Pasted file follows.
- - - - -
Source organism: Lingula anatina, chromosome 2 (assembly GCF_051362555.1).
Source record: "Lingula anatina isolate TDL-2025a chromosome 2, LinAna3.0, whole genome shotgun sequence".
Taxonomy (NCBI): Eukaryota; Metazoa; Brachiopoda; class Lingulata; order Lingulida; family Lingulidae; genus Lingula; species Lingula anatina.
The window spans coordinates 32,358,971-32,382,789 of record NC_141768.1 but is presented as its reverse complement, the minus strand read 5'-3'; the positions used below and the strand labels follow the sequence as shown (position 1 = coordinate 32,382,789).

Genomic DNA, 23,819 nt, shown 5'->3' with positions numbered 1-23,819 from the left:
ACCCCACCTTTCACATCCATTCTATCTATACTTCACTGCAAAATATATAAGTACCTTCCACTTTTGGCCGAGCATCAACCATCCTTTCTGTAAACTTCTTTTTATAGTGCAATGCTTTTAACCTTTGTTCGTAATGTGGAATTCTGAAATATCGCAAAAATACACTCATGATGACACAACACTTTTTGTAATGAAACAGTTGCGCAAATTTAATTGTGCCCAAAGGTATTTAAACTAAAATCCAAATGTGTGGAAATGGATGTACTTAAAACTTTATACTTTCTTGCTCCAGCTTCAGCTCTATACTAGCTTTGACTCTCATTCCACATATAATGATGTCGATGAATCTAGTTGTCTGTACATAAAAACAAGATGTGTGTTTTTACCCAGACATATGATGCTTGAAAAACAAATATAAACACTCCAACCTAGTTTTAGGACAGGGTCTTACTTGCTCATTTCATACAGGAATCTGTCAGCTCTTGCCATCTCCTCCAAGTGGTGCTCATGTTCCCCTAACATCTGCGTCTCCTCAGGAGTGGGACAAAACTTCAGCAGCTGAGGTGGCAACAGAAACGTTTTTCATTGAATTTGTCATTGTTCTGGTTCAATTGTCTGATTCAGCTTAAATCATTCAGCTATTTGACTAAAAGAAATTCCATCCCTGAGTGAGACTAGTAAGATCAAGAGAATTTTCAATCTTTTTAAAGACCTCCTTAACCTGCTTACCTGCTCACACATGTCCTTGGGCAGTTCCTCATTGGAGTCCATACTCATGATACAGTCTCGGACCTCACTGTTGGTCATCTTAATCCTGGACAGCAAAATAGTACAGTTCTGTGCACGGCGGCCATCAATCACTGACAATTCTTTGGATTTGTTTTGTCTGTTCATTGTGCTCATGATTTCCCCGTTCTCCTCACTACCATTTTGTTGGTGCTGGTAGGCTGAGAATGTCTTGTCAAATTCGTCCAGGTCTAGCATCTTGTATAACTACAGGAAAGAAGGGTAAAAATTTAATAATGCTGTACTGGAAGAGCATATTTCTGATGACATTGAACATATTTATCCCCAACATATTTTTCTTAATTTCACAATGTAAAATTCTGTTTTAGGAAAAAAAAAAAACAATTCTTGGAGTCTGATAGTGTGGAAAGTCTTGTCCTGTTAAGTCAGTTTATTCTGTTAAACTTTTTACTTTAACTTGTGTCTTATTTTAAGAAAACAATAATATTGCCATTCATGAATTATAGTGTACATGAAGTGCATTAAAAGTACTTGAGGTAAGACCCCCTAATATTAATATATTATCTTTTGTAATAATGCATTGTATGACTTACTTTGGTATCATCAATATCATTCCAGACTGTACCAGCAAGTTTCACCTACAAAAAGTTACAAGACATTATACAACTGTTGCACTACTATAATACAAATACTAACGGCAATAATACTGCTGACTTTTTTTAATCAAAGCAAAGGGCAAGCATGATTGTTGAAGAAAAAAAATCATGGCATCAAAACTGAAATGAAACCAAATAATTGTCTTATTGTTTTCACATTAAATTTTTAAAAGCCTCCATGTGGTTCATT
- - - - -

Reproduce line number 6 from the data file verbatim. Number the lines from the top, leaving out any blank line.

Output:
ACCCCACCTTTCACATCCATTCTATCTATACTTCACTGCAAAATATATAAGTACCTTCCACTTTTGGCCGAGCATCAACCATCCTTTCTGTAAACTTCTTTTTATAGTGCAATGCTTTTAACCTTTGTTCGTAATGTGGAATTCTGAAATATCGCAAAAATACACTCATGATGACACAACACTTTTTGTAATGAAACAGTTGCGCAAATTTAATTGTGCCCAAAGGTATTTAAACTAAAATCCAAATGTGTGGAAATGGATGTACTTAAAACTTTATACTTTCTTGCTCCAGCTTCAGCTCTATACTAGCTTTGACTCTCATTCCACATATAATGATGTCGATGAATCTAGTTGTCTGTACATAAAAACAAGATGTGTGTTTTTACCCAGACATATGATGCTTGAAAAACAAATATAAACACTCCAACCTAGTTTTAGGACAGGGTCTTACTTGCTCATTTCATACAGGAATCTGTCAGCTCTTGCCATCTCCTCCAAGTGGTGCTCATGTTCCCCTAACATCTGCGTCTCCTCAGGAGTGGGACAAAACTTCAGCAGCTGAGGTGGCAACAGAAACGTTTTTCATTGAATTTGTCATTGTTCTGGTTCAATTGTCTGATTCAGCTTAAATCATTCAGCTATTTGACTAAAAGAAATTCCATCCCTGAGTGAGACTAGTAAGATCAAGAGAATTTTCAATCTTTTTAAAGACCTCCTTAACCTGCTTACCTGCTCACACATGTCCTTGGGCAGTTCCTCATTGGAGTCCATACTCATGATACAGTCTCGGACCTCACTGTTGGTCATCTTAATCCTGGACAGCAAAATAGTACAGTTCTGTGCACGGCGGCCATCAATCACTGACAATTCTTTGGATTTGTTTTGTCTGTTCATTGTGCTCATGATTTCCCCGTTCTCCTCACTACCATTTTGTTGGTGCTGGTAGGCTGAGAATGTCTTGTCAAATTCGTCCAGGTCTAGCATCTTGTATAACTACAGGAAAGAAGGGTAAAAATTTAATAATGCTGTACTGGAAGAGCATATTTCTGATGACATTGAACATATTTATCCCCAACATATTTTTCTTAATTTCACAATGTAAAATTCTGTTTTAGGAAAAAAAAAAAACAATTCTTGGAGTCTGATAGTGTGGAAAGTCTTGTCCTGTTAAGTCAGTTTATTCTGTTAAACTTTTTACTTTAACTTGTGTCTTATTTTAAGAAAACAATAATATTGCCATTCATGAATTATAGTGTACATGAAGTGCATTAAAAGTACTTGAGGTAAGACCCCCTAATATTAATATATTATCTTTTGTAATAATGCATTGTATGACTTACTTTGGTATCATCAATATCATTCCAGACTGTACCAGCAAGTTTCACCTACAAAAAGTTACAAGACATTATACAACTGTTGCACTACTATAATACAAATACTAACGGCAATAATACTGCTGACTTTTTTTAATCAAAGCAAAGGGCAAGCATGATTGTTGAAGAAAAAAAATCATGGCATCAAAACTGAAATGAAACCAAATAATTGTCTTATTGTTTTCACATTAAATTTTTAAAAGCCTCCATGTGGTTCATT